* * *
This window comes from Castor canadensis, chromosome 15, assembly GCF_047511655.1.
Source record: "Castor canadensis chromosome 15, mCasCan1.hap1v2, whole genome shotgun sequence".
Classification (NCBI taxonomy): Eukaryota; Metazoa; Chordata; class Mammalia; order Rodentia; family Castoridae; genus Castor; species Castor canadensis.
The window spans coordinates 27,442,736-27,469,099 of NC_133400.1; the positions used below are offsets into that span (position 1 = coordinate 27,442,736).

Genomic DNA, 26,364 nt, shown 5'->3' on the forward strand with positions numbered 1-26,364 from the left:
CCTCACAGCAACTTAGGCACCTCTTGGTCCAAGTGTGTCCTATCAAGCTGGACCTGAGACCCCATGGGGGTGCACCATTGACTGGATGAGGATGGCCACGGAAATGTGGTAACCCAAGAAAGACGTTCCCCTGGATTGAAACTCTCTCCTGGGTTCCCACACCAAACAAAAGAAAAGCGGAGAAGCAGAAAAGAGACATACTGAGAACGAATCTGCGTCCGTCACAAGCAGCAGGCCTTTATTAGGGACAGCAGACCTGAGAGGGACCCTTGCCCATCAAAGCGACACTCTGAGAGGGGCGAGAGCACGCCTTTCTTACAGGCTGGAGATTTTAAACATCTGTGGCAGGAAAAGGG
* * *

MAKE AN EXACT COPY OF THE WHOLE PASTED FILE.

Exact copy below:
This window comes from Castor canadensis, chromosome 15, assembly GCF_047511655.1.
Source record: "Castor canadensis chromosome 15, mCasCan1.hap1v2, whole genome shotgun sequence".
Classification (NCBI taxonomy): Eukaryota; Metazoa; Chordata; class Mammalia; order Rodentia; family Castoridae; genus Castor; species Castor canadensis.
The window spans coordinates 27,442,736-27,469,099 of NC_133400.1; the positions used below are offsets into that span (position 1 = coordinate 27,442,736).

Genomic DNA, 26,364 nt, shown 5'->3' on the forward strand with positions numbered 1-26,364 from the left:
CCTCACAGCAACTTAGGCACCTCTTGGTCCAAGTGTGTCCTATCAAGCTGGACCTGAGACCCCATGGGGGTGCACCATTGACTGGATGAGGATGGCCACGGAAATGTGGTAACCCAAGAAAGACGTTCCCCTGGATTGAAACTCTCTCCTGGGTTCCCACACCAAACAAAAGAAAAGCGGAGAAGCAGAAAAGAGACATACTGAGAACGAATCTGCGTCCGTCACAAGCAGCAGGCCTTTATTAGGGACAGCAGACCTGAGAGGGACCCTTGCCCATCAAAGCGACACTCTGAGAGGGGCGAGAGCACGCCTTTCTTACAGGCTGGAGATTTTAAACATCTGTGGCAGGAAAAGGG